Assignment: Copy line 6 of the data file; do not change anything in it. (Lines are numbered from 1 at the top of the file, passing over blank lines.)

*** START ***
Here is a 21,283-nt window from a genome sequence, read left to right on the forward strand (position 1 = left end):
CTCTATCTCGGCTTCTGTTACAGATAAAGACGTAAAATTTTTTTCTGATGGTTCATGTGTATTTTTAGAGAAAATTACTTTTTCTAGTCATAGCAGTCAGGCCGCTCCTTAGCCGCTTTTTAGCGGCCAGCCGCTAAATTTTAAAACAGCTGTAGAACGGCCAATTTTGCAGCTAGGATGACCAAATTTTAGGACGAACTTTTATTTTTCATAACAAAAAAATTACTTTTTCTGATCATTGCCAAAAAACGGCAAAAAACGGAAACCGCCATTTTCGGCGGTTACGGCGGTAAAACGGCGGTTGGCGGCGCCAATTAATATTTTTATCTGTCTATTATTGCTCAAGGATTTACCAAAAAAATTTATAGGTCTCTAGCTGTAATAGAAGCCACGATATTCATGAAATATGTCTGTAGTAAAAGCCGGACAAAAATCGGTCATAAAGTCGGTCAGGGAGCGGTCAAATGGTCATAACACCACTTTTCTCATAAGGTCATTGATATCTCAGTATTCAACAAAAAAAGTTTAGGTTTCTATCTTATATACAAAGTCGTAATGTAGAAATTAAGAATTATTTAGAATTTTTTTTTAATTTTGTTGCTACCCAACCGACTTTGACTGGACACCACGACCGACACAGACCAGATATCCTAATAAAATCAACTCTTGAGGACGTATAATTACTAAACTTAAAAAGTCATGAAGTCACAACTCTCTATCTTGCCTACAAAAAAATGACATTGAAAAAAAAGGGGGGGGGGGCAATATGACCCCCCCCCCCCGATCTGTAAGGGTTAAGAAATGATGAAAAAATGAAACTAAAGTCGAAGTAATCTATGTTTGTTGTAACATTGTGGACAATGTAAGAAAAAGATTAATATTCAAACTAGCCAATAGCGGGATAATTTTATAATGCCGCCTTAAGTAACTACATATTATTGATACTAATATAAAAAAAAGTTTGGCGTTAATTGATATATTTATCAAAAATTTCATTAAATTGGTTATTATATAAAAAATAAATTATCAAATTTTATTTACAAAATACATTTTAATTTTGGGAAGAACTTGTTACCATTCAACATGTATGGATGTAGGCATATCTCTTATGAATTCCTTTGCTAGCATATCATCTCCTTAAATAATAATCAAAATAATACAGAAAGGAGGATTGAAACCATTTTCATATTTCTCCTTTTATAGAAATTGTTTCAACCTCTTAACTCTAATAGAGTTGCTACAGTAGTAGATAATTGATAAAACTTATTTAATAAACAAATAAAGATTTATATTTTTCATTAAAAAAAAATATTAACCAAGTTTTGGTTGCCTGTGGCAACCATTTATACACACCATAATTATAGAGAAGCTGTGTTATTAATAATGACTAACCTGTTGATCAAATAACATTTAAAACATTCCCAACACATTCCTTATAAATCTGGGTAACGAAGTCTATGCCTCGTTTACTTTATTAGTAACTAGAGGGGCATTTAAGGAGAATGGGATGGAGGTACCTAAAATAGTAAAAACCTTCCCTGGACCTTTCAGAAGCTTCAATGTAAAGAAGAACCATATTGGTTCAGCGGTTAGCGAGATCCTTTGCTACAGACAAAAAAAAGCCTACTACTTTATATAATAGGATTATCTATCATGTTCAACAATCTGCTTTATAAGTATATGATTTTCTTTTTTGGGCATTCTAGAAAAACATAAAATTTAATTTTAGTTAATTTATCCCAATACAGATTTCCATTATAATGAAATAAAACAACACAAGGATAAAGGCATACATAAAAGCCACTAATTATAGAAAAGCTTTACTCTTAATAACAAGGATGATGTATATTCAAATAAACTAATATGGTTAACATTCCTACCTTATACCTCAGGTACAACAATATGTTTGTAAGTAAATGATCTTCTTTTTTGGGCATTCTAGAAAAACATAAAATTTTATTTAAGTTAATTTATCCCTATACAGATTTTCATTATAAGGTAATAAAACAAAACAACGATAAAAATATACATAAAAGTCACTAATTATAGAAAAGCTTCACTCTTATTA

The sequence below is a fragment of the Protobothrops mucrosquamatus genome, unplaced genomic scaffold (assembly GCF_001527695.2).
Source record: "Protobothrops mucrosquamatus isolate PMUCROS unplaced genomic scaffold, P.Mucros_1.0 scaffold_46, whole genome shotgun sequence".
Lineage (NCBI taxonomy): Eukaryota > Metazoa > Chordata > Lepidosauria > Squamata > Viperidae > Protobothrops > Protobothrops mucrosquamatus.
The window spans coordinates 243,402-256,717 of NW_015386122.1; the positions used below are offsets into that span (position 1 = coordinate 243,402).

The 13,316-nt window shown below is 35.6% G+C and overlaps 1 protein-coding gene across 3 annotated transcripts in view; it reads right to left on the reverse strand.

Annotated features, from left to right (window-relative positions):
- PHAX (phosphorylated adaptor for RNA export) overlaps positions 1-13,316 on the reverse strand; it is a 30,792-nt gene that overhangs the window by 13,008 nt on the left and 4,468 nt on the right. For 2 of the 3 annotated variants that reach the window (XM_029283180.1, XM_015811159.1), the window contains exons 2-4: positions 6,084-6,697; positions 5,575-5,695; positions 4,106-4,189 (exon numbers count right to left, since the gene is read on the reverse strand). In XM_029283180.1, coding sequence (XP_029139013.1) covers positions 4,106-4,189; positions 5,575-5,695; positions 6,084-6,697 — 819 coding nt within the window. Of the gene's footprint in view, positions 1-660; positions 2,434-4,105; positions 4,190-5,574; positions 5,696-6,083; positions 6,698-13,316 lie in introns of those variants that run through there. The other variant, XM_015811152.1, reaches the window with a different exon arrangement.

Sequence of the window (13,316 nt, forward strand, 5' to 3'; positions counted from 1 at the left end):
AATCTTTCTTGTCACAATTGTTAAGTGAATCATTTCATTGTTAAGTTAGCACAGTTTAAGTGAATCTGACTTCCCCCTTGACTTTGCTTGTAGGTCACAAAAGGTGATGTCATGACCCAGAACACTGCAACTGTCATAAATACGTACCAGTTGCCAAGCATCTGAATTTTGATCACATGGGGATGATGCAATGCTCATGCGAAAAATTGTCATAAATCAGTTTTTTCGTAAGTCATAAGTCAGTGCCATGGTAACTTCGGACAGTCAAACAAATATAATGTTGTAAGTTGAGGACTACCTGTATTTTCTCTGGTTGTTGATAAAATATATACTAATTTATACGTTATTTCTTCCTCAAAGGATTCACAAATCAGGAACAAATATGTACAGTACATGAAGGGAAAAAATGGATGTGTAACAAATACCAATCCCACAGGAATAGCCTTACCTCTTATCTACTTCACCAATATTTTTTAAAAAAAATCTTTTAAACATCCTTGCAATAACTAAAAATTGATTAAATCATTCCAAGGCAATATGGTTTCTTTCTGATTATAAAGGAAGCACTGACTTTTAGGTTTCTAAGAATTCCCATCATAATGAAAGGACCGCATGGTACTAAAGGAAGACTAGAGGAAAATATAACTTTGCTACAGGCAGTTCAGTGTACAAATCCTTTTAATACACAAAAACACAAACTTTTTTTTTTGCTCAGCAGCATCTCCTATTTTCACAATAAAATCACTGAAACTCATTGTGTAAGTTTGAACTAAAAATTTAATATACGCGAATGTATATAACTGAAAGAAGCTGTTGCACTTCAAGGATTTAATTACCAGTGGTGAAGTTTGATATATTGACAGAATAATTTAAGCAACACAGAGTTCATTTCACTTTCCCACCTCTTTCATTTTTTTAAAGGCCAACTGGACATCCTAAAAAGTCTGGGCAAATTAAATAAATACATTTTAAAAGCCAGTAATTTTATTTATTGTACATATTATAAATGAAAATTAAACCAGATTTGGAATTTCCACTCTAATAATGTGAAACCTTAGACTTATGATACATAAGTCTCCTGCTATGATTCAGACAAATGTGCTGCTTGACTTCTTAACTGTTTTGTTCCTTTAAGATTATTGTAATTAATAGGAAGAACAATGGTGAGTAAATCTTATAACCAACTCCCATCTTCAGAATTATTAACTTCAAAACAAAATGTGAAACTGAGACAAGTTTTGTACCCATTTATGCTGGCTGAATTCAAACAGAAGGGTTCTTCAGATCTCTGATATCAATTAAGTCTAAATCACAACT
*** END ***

The window spans coordinates 243,402-256,717 of NW_015386122.1; the positions used below are offsets into that span (position 1 = coordinate 243,402).